News Brief: IMF Management Welcomes Mexico's Comprehensive Economic Program

January 3, 1995

IMF Management Welcomes Mexico's Comprehensive Economic Program

Acting Managing Director of the International Monetary Fund (IMF), Stanley Fischer, made the following statement today:

"Over the past several weeks Mexican financial markets have been under pressure, reflecting investors' concern about Mexico's external current account deficit and uncertainties about political events. In an effort to address financial market imbalances, on December 22, 1994 the authorities allowed the peso to float and substantially raised short-term interest rates.

"The Mexican authorities have announced a comprehensive economic program aimed at stabilizing the economy, restoring financial market confidence, and deepening the process of major structural reform. The principal goals of the program are the containment of inflation, and the reduction in the external current account deficit by about 4 percentage points of GDP to a level that can be financed on a sustainable basis. The program has received the support of Mexican business and labor sectors within the context of the Agreement to Overcome the Economic Emergency.

"The program is centered on a further strengthening of the public finances, a restrictive monetary policy, and wage restraint. Despite a substantial rise in interest payments, the overall public sector balance will move to a surplus of about 0.5 percent of GDP in 1995, thereby consolidating the substantial strengthening of the public finances achieved over the past several years. The programmed fiscal improvement is to be achieved through cuts of current expenditure and a temporary reduction in capital expenditure. At the same time, the increase in the loan portfolio of development banks is to be cut by the equivalent of 2 percentage points of GDP. The program will be supported by a wage policy that will strengthen the public finances and ensure the maintenance of a strong international competitive position.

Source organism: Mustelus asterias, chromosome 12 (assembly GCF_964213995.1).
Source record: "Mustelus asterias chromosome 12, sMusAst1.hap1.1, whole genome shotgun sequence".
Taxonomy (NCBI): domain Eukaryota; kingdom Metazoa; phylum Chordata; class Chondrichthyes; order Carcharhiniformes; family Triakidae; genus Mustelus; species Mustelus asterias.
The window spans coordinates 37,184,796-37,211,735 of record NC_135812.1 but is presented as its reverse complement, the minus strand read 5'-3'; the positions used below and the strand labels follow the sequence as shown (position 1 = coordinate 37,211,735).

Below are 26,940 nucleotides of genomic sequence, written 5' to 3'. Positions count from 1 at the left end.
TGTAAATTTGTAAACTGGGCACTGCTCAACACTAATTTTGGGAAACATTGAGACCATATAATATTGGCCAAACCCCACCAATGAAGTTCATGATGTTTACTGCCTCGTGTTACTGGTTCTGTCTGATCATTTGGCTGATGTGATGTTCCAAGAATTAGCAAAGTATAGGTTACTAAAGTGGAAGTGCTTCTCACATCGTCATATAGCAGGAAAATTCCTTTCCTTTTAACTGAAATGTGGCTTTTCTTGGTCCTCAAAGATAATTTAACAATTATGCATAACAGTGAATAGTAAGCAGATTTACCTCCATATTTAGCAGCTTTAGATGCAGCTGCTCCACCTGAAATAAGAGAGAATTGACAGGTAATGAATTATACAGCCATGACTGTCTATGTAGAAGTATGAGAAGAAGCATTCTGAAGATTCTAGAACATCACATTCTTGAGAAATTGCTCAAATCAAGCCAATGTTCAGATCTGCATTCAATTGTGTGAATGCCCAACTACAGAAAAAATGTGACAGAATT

"The authorities also have announced the expansion of their already wide-ranging privatization program to promote faster economic growth and social development. In particular, railroad operations, which are a major source of structural inefficiency, will be open for private investment; Mexican financial markets will be opened to greater foreign participation; and planned reforms in the area of telecommunications will be accelerated.

"To underpin the program, and to ensure orderly conditions in foreign exchange markets under the floating exchange rate regime, an Exchange Stabilization Fund of US$18 billion has been established, with contributions under the North American Financial Agreement, and from the monetary authorities of other major countries and from private commercial banks.

"After reviewing the economic policies described above, IMF management believes that they are appropriate to the circumstances and that they should result in low inflation, renewed economic growth, and a significant strengthening of the balance of payments. Moreover, they show the capacity of the authorities to respond promptly and effectively to economic and financial developments, and need to be seen against the background of the sound macroeconomic and structural reforms that have been adopted over recent years. These policies provide a solid basis for discussions on an agreement that could be supported by the use of IMF resources, at the request of the Mexican authorities. We support the initiatives being undertaken to assist Mexico with a secondary line of reserves and stand ready to cooperate with the Mexican authorities as needed."


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